What Shaw Thought Shakespeare Would Have Thought of Chaplin
In 1919, William Bridges Adams was appointed director of the Stratford-on-Avon Shakespeare Festival and pushed to use the theater for film as well as plays. Controversy ensued. George Bernard Shaw weighed in thus, as recounted in “Bernard Shaw on Cinema,” edited by Prof. Emeritus Bernard F DuKore:
In my opinion the Governors of Statford Memorial Theatre have acted very sensibly in resolving to sue the theatre for the art of the cinema instead of leaving it to eat its head off or harbor casual touring companies or strolling entertainers, very few of whom provide as edifying an entertainment as a well-conducted cinema theater with a good orchestra. There is nothing wrong with the cinema that is not equally wrong with the theater; and until Mr. Bridges Adams brought genuine Shakespear performances to Stratford the so-called performances of Shakespear's plays there were a far grosser insult to his art, his authority, and his memory than the films of Mr. Chaplin, in whom Shakespear would have been delighted.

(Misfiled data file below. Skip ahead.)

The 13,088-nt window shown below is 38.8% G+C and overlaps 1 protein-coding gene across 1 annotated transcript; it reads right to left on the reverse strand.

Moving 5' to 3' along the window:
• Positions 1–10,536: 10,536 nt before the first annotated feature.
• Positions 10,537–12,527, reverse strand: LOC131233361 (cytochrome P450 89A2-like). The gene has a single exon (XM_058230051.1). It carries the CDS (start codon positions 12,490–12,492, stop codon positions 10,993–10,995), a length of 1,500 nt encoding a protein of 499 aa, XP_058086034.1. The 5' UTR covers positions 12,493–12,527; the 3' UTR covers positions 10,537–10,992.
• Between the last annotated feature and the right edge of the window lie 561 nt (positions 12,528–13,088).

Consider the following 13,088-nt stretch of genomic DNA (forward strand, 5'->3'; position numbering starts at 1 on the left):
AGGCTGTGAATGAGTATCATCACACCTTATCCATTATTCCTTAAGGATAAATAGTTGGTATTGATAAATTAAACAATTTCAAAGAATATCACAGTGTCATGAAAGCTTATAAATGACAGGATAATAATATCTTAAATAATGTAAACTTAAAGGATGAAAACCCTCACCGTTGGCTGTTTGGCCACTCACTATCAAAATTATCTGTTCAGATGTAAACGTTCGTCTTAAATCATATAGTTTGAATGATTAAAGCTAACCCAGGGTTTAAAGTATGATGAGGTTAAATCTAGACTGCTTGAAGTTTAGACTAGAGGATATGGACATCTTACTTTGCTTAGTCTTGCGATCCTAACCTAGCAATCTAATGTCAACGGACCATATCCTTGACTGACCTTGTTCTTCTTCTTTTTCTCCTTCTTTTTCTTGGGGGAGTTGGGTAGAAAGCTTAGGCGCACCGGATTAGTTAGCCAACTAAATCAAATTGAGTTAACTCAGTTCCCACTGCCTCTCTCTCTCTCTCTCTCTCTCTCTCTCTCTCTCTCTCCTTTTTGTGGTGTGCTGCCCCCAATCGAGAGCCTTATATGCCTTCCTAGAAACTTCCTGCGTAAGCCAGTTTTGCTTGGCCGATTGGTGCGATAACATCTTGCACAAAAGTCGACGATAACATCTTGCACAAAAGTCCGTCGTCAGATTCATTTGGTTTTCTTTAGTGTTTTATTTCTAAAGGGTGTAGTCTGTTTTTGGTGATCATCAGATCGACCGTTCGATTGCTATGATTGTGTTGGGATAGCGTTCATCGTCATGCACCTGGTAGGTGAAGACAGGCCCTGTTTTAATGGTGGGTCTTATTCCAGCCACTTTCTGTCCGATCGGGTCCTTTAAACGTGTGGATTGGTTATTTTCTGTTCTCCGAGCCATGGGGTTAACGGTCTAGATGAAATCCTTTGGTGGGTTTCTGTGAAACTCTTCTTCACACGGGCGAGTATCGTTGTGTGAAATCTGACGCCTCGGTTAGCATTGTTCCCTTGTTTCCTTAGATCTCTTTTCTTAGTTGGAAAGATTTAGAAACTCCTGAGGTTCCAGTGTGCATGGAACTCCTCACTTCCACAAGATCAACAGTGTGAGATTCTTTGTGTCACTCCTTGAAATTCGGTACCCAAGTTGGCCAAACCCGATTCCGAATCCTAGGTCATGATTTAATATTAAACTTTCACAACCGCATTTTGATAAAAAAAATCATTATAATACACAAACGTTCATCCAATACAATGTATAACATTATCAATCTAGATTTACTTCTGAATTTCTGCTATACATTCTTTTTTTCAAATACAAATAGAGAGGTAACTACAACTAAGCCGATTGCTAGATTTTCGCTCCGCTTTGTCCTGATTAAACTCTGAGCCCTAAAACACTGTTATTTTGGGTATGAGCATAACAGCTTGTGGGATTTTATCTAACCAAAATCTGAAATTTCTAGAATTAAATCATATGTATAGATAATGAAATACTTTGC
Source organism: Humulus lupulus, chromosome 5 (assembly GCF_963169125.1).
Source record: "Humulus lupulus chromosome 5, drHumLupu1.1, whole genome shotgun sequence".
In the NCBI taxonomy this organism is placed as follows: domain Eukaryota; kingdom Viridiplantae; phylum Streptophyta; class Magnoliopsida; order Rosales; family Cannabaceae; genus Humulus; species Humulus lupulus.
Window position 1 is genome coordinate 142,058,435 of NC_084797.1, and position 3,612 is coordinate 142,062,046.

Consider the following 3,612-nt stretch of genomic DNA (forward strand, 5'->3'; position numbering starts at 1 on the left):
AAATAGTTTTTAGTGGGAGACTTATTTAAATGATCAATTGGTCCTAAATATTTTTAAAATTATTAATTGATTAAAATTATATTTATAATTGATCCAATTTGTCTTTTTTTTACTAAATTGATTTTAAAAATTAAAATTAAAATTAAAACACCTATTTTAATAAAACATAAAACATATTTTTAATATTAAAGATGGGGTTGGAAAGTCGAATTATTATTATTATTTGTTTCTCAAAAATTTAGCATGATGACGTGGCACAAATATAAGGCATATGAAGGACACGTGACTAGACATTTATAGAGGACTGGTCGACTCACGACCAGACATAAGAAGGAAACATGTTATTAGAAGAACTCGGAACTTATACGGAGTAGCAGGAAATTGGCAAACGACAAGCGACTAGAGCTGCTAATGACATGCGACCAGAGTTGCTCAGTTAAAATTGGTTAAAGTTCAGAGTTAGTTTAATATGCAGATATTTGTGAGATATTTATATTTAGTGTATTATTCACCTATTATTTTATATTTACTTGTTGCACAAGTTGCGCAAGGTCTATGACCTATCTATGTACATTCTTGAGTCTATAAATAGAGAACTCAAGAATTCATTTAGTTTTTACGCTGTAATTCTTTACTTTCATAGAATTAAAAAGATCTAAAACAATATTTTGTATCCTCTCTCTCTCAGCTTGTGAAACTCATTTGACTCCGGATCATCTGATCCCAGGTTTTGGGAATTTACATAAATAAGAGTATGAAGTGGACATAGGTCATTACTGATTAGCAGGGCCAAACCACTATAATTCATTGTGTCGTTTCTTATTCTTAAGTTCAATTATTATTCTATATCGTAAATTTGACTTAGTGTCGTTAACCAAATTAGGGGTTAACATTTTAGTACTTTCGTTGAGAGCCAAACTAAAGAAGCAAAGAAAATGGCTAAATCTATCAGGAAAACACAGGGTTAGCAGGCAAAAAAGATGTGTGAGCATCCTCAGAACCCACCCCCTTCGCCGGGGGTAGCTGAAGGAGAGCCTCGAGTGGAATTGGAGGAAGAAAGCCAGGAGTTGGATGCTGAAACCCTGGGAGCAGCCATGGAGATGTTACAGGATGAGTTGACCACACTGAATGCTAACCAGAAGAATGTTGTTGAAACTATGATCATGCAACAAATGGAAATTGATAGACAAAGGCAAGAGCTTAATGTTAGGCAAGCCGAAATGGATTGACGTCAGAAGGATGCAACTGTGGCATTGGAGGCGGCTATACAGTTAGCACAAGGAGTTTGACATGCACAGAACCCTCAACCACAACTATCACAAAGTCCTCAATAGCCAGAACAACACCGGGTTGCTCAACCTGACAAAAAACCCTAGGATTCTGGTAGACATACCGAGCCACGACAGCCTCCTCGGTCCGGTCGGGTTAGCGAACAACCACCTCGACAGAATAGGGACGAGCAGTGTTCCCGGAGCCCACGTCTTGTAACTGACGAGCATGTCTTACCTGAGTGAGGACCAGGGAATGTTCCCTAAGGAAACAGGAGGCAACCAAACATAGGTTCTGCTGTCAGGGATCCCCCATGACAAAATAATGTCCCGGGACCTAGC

And why leave off the “e” in Shakespeare's name? Short answer here.
Chaplin and Shaw hanging with British Airwoman Amy Johnson and Lady Nancy Astor in 1931. (Shakespeare not pictured.)